Understanding feed count fluctuations

By Daniel Scocco

The Feedburner users out there will probably have already noticed the fluctuations that their feed count suffer over the time. Moreover, if you pay attention you will notice that during week days when you pump many posts the feed count will peak, while on weekends and on days that you do not post that number will decline (sometimes heavily, for the despair of the blogger).

feedstats.png

There is simple explanation for this fact, though. Feedburner delivers your feed to a myriad of RSS readers. There are basically two types of RSS readers: web-based readers like Bloglines or MyYahoo and on-demand readers like FireFox Live Bookmarks. The web-based readers will pull your feed whether the subscriber opens his reader page or not, hence why the feed count for web-based readers is stable over the time. On-demand readers, however, will only be counted if the user actually accesses the feed on a particular day.

Here is a quote from Eric Olson, responsible of the Publisher Services for Feedburner:

We can only track the subscriber we see in a given day. If someone doesn’t open their feedreader or live bookmarks than we can’t count them that day and won’t count them on your stats.

Monetize Your Site




Share

20 Responses to “Understanding feed count fluctuations”

  • engtech

    I wouldn’t worry about it. Realistically I only see a less than 15% swing on the weekends versus weekdays. I honestly don’t think anyone but me would be paying enough attention to even notice it.

  • Daniel

    engtech, you have a valid point.

    the main idea of my post was to explain the why the fluctiations happen in the first place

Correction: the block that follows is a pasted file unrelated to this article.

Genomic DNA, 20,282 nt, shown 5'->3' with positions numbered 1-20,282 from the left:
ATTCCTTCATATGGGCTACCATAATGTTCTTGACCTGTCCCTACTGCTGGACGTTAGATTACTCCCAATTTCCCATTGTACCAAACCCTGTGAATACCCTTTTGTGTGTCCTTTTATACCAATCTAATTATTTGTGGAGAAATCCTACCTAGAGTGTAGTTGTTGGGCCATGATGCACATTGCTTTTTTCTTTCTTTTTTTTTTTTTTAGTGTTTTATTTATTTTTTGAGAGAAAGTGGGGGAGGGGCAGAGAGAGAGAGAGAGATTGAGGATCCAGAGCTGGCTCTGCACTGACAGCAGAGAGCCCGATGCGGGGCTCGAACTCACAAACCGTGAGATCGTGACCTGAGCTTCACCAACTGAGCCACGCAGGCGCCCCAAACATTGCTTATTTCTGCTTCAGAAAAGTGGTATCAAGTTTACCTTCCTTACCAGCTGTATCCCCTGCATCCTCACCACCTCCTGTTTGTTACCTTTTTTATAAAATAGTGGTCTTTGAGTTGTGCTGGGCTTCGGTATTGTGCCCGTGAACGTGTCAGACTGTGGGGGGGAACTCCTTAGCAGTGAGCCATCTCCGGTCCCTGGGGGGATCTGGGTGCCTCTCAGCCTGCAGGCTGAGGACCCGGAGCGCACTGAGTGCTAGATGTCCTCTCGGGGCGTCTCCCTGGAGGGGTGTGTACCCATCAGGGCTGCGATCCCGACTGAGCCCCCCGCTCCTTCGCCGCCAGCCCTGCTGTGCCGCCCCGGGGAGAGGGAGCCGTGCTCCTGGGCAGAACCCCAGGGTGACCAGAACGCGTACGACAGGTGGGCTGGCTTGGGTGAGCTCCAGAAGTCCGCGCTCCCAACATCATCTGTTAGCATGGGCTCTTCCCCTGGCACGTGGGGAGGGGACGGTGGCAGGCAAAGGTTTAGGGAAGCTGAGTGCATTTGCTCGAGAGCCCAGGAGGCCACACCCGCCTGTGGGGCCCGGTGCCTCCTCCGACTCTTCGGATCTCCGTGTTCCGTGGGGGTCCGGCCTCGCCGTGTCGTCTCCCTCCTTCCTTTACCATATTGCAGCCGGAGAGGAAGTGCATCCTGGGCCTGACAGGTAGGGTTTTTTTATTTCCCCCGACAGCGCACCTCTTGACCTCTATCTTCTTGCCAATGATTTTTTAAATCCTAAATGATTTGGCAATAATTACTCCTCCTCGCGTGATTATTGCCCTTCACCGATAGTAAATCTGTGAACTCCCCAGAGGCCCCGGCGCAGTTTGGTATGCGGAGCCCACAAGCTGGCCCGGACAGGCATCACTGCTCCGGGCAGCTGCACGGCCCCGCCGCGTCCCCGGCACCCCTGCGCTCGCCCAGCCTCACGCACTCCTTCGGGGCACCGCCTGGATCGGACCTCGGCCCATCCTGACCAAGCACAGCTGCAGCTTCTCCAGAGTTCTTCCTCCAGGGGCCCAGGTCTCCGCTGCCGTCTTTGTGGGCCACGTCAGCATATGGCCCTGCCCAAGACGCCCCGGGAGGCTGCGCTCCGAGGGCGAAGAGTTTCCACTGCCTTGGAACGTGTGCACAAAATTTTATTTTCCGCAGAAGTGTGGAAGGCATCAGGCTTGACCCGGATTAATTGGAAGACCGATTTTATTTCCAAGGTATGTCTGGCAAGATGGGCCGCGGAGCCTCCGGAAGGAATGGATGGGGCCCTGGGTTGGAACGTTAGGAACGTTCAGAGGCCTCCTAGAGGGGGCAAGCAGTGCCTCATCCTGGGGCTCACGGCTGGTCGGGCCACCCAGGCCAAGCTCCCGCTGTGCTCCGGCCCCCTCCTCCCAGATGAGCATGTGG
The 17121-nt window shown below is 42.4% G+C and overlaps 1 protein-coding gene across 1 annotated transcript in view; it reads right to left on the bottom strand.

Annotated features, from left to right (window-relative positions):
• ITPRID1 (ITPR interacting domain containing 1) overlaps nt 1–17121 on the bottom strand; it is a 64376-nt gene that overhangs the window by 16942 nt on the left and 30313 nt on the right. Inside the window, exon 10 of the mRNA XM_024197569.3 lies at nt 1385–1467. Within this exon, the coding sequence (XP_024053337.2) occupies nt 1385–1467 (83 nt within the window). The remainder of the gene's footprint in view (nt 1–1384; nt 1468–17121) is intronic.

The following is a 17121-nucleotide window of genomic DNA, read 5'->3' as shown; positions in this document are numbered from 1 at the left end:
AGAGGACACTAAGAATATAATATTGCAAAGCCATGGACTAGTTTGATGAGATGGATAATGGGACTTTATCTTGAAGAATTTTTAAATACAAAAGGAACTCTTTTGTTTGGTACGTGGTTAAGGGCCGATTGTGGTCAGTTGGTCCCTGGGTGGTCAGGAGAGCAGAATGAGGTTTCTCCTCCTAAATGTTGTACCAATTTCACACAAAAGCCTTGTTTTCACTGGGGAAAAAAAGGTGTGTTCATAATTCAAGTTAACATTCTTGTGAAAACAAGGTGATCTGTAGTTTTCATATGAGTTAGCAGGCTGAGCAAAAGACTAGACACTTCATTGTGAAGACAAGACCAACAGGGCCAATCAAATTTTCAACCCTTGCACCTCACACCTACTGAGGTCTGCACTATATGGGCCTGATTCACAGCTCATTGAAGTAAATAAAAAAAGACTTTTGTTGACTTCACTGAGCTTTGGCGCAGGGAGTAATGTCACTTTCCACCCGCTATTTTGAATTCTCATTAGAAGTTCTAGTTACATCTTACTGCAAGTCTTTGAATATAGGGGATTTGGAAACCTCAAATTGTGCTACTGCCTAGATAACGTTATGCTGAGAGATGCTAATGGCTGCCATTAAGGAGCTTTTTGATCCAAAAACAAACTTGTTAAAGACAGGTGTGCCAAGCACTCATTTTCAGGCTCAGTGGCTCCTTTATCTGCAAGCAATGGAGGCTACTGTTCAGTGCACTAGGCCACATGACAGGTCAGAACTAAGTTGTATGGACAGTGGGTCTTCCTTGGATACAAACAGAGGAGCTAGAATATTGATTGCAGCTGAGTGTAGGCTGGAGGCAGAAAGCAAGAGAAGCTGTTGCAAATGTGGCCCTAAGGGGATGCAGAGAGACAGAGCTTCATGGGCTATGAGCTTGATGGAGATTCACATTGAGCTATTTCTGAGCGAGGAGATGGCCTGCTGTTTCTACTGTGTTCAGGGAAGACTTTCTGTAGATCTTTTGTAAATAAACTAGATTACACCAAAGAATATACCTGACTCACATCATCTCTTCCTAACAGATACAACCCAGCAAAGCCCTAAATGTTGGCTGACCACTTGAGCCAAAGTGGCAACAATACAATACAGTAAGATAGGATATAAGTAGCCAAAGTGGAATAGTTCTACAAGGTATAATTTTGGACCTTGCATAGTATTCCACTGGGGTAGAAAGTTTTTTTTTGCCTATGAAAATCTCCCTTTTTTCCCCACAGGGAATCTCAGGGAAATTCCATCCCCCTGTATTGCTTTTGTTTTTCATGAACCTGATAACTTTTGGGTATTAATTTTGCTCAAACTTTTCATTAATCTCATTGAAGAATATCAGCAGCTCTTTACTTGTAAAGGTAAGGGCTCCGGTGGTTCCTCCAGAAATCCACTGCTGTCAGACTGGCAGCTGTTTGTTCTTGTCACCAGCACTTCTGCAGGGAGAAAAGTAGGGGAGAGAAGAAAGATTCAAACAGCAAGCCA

• Allen.H

    My blog’s biggest peek was at 1300 subscribers, today it averages 550-800,

    Allen.H

  • Daniel

    Allen,

    I had not considered a case where there is a sharp readership drop, and you are right.

    I guess, as Engtech said, that the day to day fluctuations do not bother anyone after all, hence why I removed the last part of the post.

    Thanks for correcting me on this one guys, those are the benefits of writing a blog as opposed to a book.

  • Ian Delaney

    It’s rarely much more than a quarter of that normally. That’s not a fluctuation: it’s a weird spike.

    By providing external validation, you’re reassuring potential sponsors.

  • Ian Delaney

    sorry – I see you’ve already addressed this…

  • Daniel

    no problems Ian, I agree 100% with what you guys said.

  • Jim

    Thanks for the simple–yet previously unknown to me–explanation!

  • sujan patel

    I’ve always wondered why my feed count is lower on weekends. Thanks for clearing it up.

  • Aaron Bobrink

    Nice to know this about feedburner. My blog is too new to have fluctuations in its count, but I have noticed it in other blogs.

    Keep up the good work Daniel!

  • listikal

    Excellent post on the fluctuation. It seems like I’ve read this before, but this really nails it on the head.

  • Tom Johnson

    Thanks for the post. I’ve been wondering about the reasons for Feedburner’s fluctuations for months!

  • SEO Genius

    Great post, i have been wondering this for sometime now 🙂

  • Bas – Istanbul Expat

    It can really annoy me sometimes. They should offer a way to exclude the on-demand reader count from the Feedburner count.

    Or to just split the two up.

  • Bang Kritikus

    Thanks for your information. I give great interesting for this blog. Good.

  • Daily Good Tips

    my new blog has only 60 subscribers

  • Jack Yan

    My fluctuations are sometimes plus or minus six people, which is fine. However, they are regularly 300 (75 per cent) of my readership. I’m not sure this can be explained by the above. The 300 drops do not happen on set days of the week, either, but appear to be totally random.

Comments are closed.